I have about 50 million questions regarding physics, but I'm not going to burden you with all my tedious questions. Instead, I was wondering if there are books that you know of or websites you could send me to about basic to intermediate physics. I never took physics at all in high-school, a decision I now greatly regret, because I've recently taken an interest in physics, but have basically no knowledge about physics whatsoever.
If you want to actually learn physics, no place beats Khan Academy. If you know calculus or you’re a very determined person, check out MIT OpenCourseWare (and if you want to learn calculus, check that out too). If you just want to chill out and watch some neat physics lectures where you can pick up some info, check out your local university (everyone has one) and see if they have a physics department. Usually they give free public lectures quite often. Just sit in there, even if you understand nothing (I sat in on a class last year where professors came in and presented their research to grad students. Most of it went over my head, but I absorbed some of it). The Feynman Lectures are just beautiful. Reddit has a great physics community that is pretty knowledgeable and kind to newbies. If you can get your hands on a physics textbook, you’re as good as gold.
Just read. Read, read read. Start somewhere, anywhere, and just go from there. Good luck.
In a larger and more speculative sense, the theory suggests that the entire universe can be seen as a two-dimensional information structure “painted” on the cosmological horizon, such that the three dimensions we observe are only an effective description at macroscopic scales and at low energies. Cosmological holography has not been made mathematically precise, partly because the cosmological horizon has a finite area and grows with time.
Take a look at the back of a credit card. You can see the metallic two-dimensional sticker on the back, right? When you tilt it back and forth, the image on the sticker appears to be three-dimensional as light reflects off of it in the changing light. The holographic prinicple of the universe says that this is how the universe behaves: the entire universe is two-dimensional and we only perceive it to be three dimensional because of a quirk of light, but also that we’re incapable of recognizing the holography of the universe as a result of the precision of the hologram (much like a really convincing 3D movie that you’ve been watching your whole life).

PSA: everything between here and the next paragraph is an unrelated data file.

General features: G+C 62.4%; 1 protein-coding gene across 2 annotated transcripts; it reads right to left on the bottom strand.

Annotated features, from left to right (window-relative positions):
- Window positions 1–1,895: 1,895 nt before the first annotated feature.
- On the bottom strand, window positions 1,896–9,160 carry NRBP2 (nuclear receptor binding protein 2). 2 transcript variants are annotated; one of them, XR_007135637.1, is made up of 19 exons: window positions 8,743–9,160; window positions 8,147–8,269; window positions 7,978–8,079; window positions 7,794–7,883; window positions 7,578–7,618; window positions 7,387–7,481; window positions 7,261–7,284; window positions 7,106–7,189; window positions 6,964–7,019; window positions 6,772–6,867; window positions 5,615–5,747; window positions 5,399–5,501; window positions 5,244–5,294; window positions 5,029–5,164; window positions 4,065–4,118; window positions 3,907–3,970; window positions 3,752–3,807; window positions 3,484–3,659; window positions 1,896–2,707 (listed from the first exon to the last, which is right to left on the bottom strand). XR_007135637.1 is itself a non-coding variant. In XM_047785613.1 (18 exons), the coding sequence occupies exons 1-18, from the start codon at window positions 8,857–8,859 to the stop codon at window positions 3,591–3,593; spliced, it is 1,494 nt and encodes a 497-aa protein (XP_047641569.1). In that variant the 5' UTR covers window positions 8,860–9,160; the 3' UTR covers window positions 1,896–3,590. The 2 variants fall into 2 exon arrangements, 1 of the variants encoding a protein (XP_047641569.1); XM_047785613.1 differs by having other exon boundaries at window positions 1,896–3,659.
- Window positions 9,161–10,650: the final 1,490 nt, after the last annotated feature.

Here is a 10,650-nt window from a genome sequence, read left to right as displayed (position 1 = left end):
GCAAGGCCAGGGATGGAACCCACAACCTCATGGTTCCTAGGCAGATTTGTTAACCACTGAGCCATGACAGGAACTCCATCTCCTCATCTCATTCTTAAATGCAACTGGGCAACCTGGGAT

The idea that spacetime may not be entirely smooth – like a digital image that becomes increasingly pixelated as you zoom in – had been previously proposed by Stephen Hawking and others. Possible evidence for this model appeared last year in the unaccountable “noise” plaguing the GEO600 experiment in Germany, which searches for gravitational waves from black holes. To Hogan, the jitteriness suggested that the experiment had stumbled upon the lower limit of the spacetime pixels’ resolution.
The universe is probably not smooth. This has been theorized since the days of Max Planck around the turn of the last century and today the supposed graininess of the universe is relatively well-accepted, as far as new and crazy/mind-blowing/debilitating theories go.
Proponents of this theory have long been resigned to the ranks of stoner philosophy majors going on about how the universe is totally flat, man, totally. In the background, though, theorists have been refining the theory and now it’s time for them to shine.
“So we want to build a machine which will be the most sensitive measurement ever made of spacetime itself,” says Hogan. “That’s the holometer.”
The holometer’s precision means that it doesn’t have to be large; at 40 meters in length, it is only one hundredth of the size of current interferometers, which measure gravitational waves from black holes and supernovas. Yet because the spacetime frequencies it measures are so rapid, it will be more precise over very short time intervals by seven orders of magnitude than any atomic clock in existence.
The results from this experiment will likely be a hot topic of debate for a long time, but if a definitive answer is shown then it could revolutionize not only the field of quantum mechanics, but physics as a whole.